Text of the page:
Harley helps.

Harley helps.
Harley, my hard-working sewing assistant.

Wednesday, September 16, 2015

dyeing, UFOs, and Harley

Update one: I'm still making dye swatches for the PEM workshop.

Goldenrod with alum, l to r: cotton woven, cotton jersey, wool from Dharma Trading Co.,  wool from Weircrafts, and nubby silk

Black-eyed Susan (I think) with alum, also in woven cotton, nubby silk, two types of wool, and cotton jersey

I was surprised by the black-eyed Susans; you can't really tell from the photo (bad light, I guess), but they produced a fairly dark range of purple-greys. I totally expected them to make the usual yellows and oranges. I really like the results, especially the Alabama Chanin cotton jersey at bottom right. (All I want for Christmas, Santa, is a billion yards of white Alabama Chanin fabric.)

Also, I used the goldenrod to dye the base fabric for an experimental pillowcase:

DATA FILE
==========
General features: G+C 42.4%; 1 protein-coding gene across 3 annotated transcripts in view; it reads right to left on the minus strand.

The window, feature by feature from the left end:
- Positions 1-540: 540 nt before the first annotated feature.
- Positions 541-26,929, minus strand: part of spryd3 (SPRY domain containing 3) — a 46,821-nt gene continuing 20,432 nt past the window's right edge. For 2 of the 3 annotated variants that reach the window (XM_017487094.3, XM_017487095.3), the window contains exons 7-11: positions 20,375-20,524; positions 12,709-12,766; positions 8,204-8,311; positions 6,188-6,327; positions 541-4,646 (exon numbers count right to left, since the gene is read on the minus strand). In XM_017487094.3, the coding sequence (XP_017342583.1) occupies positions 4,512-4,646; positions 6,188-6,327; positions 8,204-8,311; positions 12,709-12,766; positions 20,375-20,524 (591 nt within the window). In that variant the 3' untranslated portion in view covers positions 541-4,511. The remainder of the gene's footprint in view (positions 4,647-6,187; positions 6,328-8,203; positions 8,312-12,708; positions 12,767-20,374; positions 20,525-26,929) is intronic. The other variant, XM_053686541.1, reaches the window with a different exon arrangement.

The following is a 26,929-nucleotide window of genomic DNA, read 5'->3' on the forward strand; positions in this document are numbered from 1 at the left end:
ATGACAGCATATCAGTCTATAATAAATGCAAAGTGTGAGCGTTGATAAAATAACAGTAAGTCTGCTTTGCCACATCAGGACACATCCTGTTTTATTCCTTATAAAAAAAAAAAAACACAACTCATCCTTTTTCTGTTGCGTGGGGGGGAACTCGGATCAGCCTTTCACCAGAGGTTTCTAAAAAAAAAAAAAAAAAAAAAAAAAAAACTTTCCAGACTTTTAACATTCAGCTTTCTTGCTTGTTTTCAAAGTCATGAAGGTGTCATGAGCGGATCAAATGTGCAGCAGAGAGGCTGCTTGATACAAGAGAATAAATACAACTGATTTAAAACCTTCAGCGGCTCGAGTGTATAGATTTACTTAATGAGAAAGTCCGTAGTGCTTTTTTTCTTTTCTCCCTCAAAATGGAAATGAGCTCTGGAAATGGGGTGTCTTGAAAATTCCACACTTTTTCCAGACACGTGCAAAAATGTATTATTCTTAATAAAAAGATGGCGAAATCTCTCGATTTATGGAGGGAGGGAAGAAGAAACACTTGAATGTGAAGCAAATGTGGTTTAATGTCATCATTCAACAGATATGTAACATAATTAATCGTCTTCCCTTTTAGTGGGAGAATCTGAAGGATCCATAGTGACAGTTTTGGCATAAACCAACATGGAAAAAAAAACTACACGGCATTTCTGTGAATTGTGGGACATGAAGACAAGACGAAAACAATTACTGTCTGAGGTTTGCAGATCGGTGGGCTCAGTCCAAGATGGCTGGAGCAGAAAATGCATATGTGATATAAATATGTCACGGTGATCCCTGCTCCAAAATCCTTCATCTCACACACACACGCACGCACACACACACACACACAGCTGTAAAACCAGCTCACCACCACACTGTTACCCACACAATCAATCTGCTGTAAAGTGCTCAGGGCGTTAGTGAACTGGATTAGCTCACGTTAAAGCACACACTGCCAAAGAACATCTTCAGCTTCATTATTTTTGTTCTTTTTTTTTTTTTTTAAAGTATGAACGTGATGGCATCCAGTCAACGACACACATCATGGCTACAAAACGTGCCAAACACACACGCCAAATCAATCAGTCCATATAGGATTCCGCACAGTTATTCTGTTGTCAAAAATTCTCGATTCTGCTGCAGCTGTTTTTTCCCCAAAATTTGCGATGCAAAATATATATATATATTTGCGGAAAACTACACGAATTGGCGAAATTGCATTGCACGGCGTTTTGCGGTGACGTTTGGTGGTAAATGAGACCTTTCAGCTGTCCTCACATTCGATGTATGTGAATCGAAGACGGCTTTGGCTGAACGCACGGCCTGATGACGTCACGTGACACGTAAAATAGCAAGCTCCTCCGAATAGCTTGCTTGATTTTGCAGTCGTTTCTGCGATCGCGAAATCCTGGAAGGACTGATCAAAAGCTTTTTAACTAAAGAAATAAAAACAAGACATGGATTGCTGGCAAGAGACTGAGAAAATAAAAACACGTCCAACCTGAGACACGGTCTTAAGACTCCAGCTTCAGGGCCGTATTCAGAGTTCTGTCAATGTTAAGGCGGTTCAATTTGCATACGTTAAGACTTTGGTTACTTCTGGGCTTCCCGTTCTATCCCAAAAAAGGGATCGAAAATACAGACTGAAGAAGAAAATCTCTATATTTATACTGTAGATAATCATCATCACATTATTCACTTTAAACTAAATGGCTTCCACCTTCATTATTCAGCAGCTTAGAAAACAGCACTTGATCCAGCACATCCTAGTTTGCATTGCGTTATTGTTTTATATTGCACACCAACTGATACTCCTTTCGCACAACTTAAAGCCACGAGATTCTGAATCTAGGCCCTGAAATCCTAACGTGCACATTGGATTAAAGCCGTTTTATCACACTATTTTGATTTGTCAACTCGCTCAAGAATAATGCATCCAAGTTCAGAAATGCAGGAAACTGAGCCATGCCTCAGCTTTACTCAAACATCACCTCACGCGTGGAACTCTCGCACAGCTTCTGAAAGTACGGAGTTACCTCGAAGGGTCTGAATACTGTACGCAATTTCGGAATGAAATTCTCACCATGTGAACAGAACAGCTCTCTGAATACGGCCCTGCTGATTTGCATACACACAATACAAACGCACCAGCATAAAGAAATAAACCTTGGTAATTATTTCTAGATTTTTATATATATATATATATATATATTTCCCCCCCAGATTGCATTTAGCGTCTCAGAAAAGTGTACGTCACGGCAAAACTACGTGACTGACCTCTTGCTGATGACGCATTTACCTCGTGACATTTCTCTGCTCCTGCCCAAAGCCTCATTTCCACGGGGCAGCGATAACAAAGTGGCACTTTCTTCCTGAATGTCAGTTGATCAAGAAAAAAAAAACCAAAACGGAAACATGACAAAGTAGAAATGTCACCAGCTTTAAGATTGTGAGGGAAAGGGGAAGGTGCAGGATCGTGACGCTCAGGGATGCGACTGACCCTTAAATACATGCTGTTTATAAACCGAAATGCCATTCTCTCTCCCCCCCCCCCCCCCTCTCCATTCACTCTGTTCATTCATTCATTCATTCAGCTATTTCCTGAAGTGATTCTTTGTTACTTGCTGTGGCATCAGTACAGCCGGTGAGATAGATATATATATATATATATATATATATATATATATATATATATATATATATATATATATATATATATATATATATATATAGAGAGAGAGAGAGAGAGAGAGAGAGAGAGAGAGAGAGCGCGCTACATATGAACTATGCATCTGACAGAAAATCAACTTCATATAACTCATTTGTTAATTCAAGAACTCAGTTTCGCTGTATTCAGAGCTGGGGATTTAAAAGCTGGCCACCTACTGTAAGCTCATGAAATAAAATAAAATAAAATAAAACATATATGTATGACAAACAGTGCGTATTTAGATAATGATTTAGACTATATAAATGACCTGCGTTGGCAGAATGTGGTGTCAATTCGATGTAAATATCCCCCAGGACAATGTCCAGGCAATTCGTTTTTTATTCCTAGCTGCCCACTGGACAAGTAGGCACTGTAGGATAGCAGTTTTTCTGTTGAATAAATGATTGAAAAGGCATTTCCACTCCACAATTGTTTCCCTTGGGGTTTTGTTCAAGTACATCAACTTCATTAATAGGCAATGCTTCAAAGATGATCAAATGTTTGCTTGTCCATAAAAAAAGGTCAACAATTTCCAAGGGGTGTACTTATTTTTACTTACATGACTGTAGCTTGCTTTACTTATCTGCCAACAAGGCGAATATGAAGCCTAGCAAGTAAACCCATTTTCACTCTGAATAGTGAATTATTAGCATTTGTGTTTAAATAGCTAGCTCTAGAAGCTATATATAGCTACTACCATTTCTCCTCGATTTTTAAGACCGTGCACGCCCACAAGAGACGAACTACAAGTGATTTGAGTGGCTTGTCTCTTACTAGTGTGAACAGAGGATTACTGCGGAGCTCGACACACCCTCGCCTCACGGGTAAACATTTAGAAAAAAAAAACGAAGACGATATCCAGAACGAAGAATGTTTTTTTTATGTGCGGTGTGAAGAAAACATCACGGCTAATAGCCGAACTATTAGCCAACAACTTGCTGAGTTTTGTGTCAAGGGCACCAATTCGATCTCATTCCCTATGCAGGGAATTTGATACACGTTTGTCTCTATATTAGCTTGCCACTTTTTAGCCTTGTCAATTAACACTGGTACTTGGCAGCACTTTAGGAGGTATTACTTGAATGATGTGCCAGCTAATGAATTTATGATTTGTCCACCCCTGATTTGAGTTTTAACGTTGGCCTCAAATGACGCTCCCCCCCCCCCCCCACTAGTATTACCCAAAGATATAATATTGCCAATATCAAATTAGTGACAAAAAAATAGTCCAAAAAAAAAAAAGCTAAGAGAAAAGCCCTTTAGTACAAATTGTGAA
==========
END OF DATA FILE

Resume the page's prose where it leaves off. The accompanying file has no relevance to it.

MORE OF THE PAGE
Overnight soak on linen, no mordant. I made this for The Chalifour Collection at the Pickering Wharf antiques market in Salem, along with a few other pieces. (The back story on that: I was out yard-saling on my bike one Saturday morning—as one does—when the proprietor saw me looking at sewing stuff and said she was trying to find someone to redesign some vintage linens for her antiques booth. After a lot of hemming and hawing, I decided to give it a shot—although I still feel like I'm in beginner territory as far as sewing goes!) 

Anyway, the pillow above was made from two white linen napkins and a crocheted placemat. I'm actually really enjoying the process—some of the linens are hand-embroidered and really beautiful, dating from the '30s, '40s, and '50s, I'd guess. It's been fun trying to puzzle out what to do for each piece.

Update two: I AM making clothes. I swear. I got sidetracked by dyeing and pillow-making, but I have, like, four UFOs that just need finishing up. 

Update three: Harley the cat had surgery and is now in possession of a glamorous new accessory:


He doesn't much care for it. I can't understand why. It's very Gareth Pugh.

(Did you know that those things are called Elizabethan collars? I had no idea.)